Okay. So, it's interesting that you put it that way round, because my understanding has always been that the devolved administrations want representation on—

What he has said, okay. And our position is exactly the one that you take, which is that the trade remedies authority should be entirely independent—of sector, of region, of anything. Now, can I just be quite clear that, if the eight or nine candidates that we require and we select all came from Wales, and they were all qualified in the right way, for what needs to be done to take an independent view of how trade remedies should be applied, I'd be very happy to have every last one of them from Wales. That is not the issue. The issue is nothing to do with—. It is entirely about independence—just that. It's about being able to take a transparently fair and completely wide view, in any particular dispute that occurs, and has been dealt with by the TRA, such that no sectoral interest and no regional interest could ever turn around and say that there was any bias built into the system.

So, the only thing that I believe matters in this situation is that all the people who will rely upon the trade remedies authority, to come to a completely independent view of all the circumstances—. As long as all those people can come together—sectoral interest and everybody else—and can take a view of the decision and say, 'That was reached on the basis of the facts and the facts alone, with no emotional commitments and no, indeed, cerebral commitments to the rights and wrongs of a particular sector, because they happen to represent them, or a particular region—'. That is the structure, I believe, that we should pursue. It matters not to me one jot where those people come from. They could be all Welsh—it really matters not at all. What matters is that those decisions are seen to be entirely independent for confidence in the entire system.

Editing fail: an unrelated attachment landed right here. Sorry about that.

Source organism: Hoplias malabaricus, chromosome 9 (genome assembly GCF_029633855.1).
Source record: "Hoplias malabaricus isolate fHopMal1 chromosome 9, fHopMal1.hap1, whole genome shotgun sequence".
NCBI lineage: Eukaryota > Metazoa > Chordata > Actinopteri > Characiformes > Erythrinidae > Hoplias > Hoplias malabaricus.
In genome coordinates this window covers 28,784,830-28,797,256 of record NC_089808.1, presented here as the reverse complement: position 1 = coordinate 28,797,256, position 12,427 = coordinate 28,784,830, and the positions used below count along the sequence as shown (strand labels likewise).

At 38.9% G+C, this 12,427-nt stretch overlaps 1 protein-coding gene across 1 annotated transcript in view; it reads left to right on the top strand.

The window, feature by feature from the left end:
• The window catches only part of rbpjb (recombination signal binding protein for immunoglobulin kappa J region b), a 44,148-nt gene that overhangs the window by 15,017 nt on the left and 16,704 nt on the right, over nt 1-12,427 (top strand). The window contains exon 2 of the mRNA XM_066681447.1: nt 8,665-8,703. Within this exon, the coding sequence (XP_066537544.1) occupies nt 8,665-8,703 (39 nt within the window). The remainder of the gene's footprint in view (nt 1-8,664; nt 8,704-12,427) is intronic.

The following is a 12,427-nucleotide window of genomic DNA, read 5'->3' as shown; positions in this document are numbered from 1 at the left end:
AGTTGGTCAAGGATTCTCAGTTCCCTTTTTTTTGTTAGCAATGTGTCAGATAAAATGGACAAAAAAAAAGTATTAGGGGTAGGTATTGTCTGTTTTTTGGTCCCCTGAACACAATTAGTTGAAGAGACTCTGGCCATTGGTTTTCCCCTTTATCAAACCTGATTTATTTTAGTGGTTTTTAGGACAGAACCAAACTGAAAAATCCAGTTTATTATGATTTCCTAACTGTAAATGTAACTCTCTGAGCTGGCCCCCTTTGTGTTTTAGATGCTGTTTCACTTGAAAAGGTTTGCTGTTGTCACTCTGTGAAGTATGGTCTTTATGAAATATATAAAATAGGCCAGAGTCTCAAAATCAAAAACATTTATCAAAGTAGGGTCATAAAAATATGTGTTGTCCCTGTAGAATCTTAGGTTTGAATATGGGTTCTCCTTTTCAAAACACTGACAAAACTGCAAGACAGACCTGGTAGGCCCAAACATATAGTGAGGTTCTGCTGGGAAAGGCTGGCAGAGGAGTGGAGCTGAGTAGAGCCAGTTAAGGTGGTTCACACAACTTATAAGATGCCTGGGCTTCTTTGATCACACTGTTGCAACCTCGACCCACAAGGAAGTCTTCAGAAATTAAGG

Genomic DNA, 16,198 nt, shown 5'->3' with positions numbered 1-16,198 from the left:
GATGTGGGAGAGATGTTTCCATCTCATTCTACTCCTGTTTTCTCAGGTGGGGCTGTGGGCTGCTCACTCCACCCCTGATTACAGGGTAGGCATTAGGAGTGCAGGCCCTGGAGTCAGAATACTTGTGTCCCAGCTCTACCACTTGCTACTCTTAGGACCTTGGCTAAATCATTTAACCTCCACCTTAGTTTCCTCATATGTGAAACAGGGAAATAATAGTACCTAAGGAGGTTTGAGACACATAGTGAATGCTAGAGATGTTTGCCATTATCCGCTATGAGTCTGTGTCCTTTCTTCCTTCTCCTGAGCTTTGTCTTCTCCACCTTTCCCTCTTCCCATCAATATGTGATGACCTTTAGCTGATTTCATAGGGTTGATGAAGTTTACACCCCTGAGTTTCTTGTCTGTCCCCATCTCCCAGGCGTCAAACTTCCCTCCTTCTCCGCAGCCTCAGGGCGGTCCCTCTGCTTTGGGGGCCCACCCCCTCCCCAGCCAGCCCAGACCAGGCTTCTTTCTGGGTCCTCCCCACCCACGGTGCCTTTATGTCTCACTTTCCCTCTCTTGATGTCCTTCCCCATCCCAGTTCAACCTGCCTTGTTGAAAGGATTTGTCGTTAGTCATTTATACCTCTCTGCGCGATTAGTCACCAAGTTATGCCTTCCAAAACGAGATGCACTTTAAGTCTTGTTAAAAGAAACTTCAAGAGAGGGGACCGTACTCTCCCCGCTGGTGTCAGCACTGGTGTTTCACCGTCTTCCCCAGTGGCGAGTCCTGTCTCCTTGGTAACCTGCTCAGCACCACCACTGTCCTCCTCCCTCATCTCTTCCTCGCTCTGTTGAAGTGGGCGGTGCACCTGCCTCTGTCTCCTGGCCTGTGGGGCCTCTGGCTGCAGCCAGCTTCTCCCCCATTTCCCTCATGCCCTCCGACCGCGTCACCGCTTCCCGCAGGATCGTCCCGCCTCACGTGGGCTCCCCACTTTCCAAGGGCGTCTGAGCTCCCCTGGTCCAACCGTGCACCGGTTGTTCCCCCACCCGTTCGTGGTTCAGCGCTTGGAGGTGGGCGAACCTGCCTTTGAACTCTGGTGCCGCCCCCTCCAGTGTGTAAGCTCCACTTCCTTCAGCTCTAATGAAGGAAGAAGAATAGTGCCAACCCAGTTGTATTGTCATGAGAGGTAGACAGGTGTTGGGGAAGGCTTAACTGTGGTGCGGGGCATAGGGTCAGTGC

How will the members of the authority actually be appointed? Who will make the decision as to who is actually appointed on to that authority?

So, that's a combination—I want to get this absolutely right, because it's a very particular question. I can't remember if the Secretary of State finally approves—. So, it's a combination of the chief executive officer and the chairman, who will do the initial work on finding the right people, and then those proposals are put to the department and to the Secretary of State.

You've said that the Prime Minister has to find the right people, but who will develop the criteria as to who those right people are?

Because the TRA—. Oh, sorry, I do apologise.

Okay. Because the country hasn't done this for the last 40 years, we went out and talked to a number of practitioners in this area. I think we talked to the Australians and we talked to the United States, and we were told, 'First of all, what you need is full independence. You need to make sure that the person or persons'—because I think Australia only has one person. I think that's correct—